INVESTIGATING SOURCES OF AGE-RELATED DIFFERENCES IN WALKING MECHANICS
Krupenevich, Rebecca Lynn
Miller, Ross H.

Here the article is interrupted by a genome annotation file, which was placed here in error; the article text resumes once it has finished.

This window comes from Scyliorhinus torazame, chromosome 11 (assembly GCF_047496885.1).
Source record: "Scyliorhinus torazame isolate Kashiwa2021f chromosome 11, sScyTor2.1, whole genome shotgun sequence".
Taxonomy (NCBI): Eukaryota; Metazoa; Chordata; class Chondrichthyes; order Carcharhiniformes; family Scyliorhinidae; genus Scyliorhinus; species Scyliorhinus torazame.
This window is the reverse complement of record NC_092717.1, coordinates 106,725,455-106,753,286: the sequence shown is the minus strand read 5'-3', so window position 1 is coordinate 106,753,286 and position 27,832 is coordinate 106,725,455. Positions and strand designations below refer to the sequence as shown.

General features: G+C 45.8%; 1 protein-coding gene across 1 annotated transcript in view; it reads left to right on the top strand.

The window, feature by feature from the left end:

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Walking is one of the most common activities of daily living and represents independence and improved quality of life, particularly among older adults. However, many older adults report substantial mobility challenges, which may be associated with age-related differences in lower-extremity gait kinetics. These differences are summarily referred to as a ‘distal to proximal shift’ of joint moments and powers, and are characterized by smaller ankle kinetics and larger hip kinetics in older vs. young adults. Although age-related differences in walking mechanics are well-documented, there is little consensus about which biomechanical factors contribute to these differences. Addressing this gap in knowledge is an important step in determining if this shift is preventable, or rather, an unavoidable part of healthy aging. Therefore, the overarching goal of this dissertation was to investigate sources of the age-related distal to proximal shift in gait kinetics. Specifically, this dissertation determined the extent to which the shift in kinetics is explained by age-related differences in (i) step length and trunk kinematics, (ii) years of endurance running (i.e., habitual physical activity), and (iii) gastrocnemius muscle architecture and individual lower-extremity muscle forces. In study 1, step length and trunk position did not reverse or reduce the age-related distal to proximal shift. Similarly, in study 2, a history of habitual endurance running did not reduce or reverse the shift. The third study confirmed the distal to proximal shift at the muscle level, suggesting that gastrocnemius may be a primary site of age-related differences in plantarflexor force, due to the shorter gastrocnemius muscle fascicles and smaller gastrocnemius force production in older adults vs. young adults. The present findings support the notion that the age-related distal to proximal shift of kinetics in active older adults is due primarily to differences at the muscle level and do not support previous speculations that this shift is due to spatiotemporal factors such as step length, joint kinematics, or physical activity. Further, these results suggest that age-related differences in lower-extremity joint kinetics are an unavoidable part of natural aging even in the absence of mobility limitations and the presence of a lifelong history of endurance running.